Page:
If a wind project is proposed near an airport or military airfield, this issue will likely require further technical investigation. The interference is generally limited to objects (airplanes) that are physically shadowed by the turbines (that is, very low-flying aircraft), so the further the turbines are from an airfield and the lower their altitude, the less interference should occur.

Wind turbines can be sited offshore, where the wind blows harder and larger turbines can be installed. Many offshore wind farms are being proposed and developed today in densely populated Europe, where there is limited space on land and relatively large offshore areas with shallow water.

However, the urgent need to respond to climate change means that we will need to use as many renewable resources as we can, as quickly as possible, and that means both onshore and offshore wind. Also, the U.S. has very large onshore areas that are suitable for wind development, and not so much suitable offshore area.

Furthermore, since many people like the look of wind turbines, it should not be assumed that it would be more desirable to put all wind turbines far offshore. Onshore wind farms can provide significant economic development in the form of tax revenue to hard-pressed rural communities and rent payment to farmers. Onshore wind farms can therefore make a significant contribution to reducing and reversing the decline of rural communities that we have seen in the Plains States over the last several decades.

One of the largest offshore areas in the U.S. with shallow water is off Cape Cod, where a major wind farm has been proposed. Much of the rest of the U.S. coastline has at least some potential for wind development, but typically, turbine foundation costs increase rapidly with increasing water depth and wave height. The cost of connecting with utility power lines also increases rapidly as the distance from shore increases.

Still, there are advantages to building wind farms further offshore. Wind speeds tend to be higher and the wind is steadier. This means that turbines built further offshore should capture more wind energy. Many hope that the technical challenges will be overcome and that in the future offshore wind farms will be built much further offshore, perhaps even on floating platforms at sea.

Developers intentionally site wind turbines outside of established shipping lanes, thereby avoiding conflicts with routine traffic. Should a ship inadvertently go off course, its radar will readily detect the wind turbines, which are excellent radar reflectors. Wind turbines are also equipped with warning devices to alert ships in foul weather. The U.S. Coast Guard authorizes wind turbine locations for navigational concerns and determines the markings, lights, and fog signals needed.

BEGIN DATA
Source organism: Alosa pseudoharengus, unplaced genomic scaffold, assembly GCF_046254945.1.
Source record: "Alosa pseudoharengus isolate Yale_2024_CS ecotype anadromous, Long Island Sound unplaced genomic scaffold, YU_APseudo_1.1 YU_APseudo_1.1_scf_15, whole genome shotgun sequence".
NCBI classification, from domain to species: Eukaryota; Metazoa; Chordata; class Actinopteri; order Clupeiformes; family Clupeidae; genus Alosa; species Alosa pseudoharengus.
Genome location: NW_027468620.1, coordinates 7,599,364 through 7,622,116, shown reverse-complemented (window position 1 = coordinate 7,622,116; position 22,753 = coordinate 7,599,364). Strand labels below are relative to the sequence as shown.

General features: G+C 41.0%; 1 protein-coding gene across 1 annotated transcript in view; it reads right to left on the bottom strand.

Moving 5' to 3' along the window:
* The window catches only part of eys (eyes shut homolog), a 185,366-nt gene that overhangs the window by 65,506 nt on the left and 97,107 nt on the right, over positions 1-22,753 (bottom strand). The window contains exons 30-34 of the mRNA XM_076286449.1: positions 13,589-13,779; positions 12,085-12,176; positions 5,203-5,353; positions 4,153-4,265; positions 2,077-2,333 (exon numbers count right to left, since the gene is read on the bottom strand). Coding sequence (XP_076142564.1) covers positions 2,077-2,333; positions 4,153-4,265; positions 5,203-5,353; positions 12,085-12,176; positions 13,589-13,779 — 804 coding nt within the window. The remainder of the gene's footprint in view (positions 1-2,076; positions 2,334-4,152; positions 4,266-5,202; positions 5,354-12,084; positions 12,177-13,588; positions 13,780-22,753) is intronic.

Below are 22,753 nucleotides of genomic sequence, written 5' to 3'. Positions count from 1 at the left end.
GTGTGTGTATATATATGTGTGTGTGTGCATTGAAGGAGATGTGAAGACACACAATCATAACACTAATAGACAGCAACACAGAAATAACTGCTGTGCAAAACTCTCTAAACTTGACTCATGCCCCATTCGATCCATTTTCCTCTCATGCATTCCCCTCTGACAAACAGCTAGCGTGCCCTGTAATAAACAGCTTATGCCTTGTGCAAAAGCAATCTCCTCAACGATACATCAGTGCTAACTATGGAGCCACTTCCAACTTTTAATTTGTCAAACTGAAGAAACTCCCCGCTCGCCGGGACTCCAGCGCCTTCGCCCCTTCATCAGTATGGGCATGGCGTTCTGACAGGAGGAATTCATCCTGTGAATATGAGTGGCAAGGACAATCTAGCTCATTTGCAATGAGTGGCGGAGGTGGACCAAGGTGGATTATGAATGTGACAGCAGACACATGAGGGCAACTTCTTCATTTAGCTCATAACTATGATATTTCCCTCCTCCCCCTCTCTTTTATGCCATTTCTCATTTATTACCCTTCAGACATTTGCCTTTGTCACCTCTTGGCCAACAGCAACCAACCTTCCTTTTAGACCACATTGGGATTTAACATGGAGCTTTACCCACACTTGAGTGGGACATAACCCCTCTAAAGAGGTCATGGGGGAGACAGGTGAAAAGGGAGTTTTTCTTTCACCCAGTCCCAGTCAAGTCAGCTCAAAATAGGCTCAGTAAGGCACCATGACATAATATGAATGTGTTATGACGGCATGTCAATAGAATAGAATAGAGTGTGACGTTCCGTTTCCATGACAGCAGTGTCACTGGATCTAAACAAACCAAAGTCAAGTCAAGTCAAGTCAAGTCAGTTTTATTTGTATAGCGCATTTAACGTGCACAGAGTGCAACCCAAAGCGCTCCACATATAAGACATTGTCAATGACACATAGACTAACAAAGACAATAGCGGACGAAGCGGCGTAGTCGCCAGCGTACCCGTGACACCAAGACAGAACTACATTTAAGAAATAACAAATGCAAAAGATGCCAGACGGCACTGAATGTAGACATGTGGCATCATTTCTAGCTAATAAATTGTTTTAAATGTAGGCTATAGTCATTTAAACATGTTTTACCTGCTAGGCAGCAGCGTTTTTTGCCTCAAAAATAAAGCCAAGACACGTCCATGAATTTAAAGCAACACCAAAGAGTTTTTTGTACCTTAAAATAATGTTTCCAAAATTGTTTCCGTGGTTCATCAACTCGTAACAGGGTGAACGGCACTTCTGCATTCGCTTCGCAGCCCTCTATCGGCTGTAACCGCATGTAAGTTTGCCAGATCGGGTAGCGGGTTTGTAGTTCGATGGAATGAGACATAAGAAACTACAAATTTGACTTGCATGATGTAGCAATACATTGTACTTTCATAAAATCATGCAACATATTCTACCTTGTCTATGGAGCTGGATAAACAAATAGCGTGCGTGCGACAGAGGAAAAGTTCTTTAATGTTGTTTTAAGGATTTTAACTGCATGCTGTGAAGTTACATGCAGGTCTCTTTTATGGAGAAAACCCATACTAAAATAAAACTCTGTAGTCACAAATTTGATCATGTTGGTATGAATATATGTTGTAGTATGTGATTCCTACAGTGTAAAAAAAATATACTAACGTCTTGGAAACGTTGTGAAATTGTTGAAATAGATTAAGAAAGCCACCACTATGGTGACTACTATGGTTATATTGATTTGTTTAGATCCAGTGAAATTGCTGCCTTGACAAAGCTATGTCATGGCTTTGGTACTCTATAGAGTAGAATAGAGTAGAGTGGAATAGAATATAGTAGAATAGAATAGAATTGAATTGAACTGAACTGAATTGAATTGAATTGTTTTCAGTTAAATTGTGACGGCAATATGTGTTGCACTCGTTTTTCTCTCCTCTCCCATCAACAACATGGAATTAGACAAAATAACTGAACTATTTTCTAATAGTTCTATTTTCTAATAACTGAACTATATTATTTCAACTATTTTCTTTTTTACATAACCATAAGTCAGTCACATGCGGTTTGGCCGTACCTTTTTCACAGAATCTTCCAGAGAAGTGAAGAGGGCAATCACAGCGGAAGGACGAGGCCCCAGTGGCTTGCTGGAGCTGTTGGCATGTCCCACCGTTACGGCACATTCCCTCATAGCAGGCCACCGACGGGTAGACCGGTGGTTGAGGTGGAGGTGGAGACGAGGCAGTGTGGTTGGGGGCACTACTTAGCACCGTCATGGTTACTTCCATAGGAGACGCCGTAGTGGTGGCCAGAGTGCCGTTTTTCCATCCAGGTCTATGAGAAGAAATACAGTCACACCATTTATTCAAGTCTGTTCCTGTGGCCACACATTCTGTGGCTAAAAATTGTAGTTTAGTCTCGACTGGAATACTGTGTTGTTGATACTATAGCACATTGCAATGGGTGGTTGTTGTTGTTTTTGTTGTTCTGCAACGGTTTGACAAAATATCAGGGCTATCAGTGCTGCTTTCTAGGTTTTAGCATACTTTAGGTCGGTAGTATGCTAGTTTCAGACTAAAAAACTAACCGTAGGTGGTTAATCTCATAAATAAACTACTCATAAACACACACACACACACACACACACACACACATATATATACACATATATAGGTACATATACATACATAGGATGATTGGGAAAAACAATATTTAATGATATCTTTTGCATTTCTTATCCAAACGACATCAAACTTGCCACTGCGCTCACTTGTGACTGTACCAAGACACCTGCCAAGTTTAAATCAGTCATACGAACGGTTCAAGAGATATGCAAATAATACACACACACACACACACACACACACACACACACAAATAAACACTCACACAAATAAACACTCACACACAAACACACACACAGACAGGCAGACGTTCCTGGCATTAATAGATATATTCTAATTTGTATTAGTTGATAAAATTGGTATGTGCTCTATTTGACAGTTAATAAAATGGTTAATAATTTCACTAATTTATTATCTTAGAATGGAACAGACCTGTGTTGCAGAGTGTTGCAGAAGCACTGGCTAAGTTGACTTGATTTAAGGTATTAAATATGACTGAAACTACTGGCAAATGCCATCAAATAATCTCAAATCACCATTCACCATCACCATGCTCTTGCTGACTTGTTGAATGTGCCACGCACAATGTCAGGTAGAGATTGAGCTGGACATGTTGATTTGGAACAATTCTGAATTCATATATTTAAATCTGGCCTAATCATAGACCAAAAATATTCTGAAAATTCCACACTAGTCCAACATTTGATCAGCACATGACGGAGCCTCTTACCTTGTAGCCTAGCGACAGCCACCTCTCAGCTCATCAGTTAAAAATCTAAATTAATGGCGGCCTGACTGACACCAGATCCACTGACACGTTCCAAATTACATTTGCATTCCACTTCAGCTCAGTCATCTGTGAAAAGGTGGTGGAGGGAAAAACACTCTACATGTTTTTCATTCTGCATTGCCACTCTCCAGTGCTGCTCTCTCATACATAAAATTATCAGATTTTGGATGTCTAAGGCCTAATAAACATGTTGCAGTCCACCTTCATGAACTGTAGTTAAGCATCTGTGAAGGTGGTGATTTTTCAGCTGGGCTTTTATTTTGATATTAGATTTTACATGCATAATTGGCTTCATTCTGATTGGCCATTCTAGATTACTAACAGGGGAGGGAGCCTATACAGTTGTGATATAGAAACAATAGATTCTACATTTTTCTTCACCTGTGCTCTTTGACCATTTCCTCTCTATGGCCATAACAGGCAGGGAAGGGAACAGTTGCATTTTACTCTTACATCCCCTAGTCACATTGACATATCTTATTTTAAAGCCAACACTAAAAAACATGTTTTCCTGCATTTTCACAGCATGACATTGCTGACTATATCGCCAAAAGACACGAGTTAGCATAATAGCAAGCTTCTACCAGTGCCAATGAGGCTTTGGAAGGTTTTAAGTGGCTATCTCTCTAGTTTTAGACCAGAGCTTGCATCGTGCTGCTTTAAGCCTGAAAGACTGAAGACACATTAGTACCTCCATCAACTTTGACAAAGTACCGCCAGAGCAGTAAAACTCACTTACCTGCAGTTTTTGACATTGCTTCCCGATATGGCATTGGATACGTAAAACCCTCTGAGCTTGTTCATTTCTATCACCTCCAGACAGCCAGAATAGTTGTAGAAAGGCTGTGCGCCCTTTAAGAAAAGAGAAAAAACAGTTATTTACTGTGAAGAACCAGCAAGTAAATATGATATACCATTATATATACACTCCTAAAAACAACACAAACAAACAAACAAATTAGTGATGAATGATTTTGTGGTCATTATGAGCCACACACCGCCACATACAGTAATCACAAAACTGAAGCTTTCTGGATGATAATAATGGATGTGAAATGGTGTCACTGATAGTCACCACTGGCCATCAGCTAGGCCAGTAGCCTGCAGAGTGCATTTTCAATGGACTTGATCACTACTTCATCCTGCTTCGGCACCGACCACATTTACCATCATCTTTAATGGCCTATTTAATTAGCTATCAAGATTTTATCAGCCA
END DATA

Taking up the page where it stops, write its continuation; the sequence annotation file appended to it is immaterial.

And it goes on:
Given the relatively small area of seabed that is required there is no evidence to suggest that total fish catch will decline as a result of wind farm developments; if anything the opposite is true. Fish stocks have been in decline for many years due to overfishing. Many environmental groups believe that wind farms will provide welcome sanctuary for fish spawning as well as refuge from intensive fisheries activity.

The wind industry is working actively with the fishing industry to ensure, as the oil and gas industry has done before it, that the fishing industry is not disadvantaged by the growth of offshore wind farms.

As with onshore turbines, offshore turbines are warranted and tested to withstand extreme wind conditions. In the event of severe weather, the blades turn out of the wind and will slow down for safety reasons when wind speeds reach 50 miles per hour and above.

Any proposed wind farm project will involve a full investigation of wave and coastal processes prior to construction. However, the turbine structures and distance offshore are such that it is very unlikely that would significantly affect the seabed or wave patterns. There is no evidence from the Danish experience with offshore wind farms of any detrimental effects on coastal processes.

The coastal erosion effects of higher sea levels and more extreme weather patterns due to global warming are already scientifically recognized, and far outweigh the potential effects of offshore wind farms.

There are three significant stages of a wind farm from the point of view of marine life: construction, operation and decommissioning. Construction and decommissioning have the potential to generate the most amount of disturbance, and the wind industry, as well as several marine conservation groups, is currently investigating these impacts on marine life.

However, it is important that such impacts be considered in the context of other marine activities such as fishing, shipping, oil and gas extraction, etc. Also, it should be noted that the duration of the construction and decommissioning will be about 6 months only. For the 20-year operational period there are no known impacts on marine life.

It has been suggested that the noise form wind turbines will travel underwater and could disturb sea life. But studies carried out on the impact of noise from existing offshore turbines note that the noise is very low frequency, and many species are actually unable to hear it.

As with any other local impact issues, these concerns will be addressed while a wind farm project is going through the permitting process.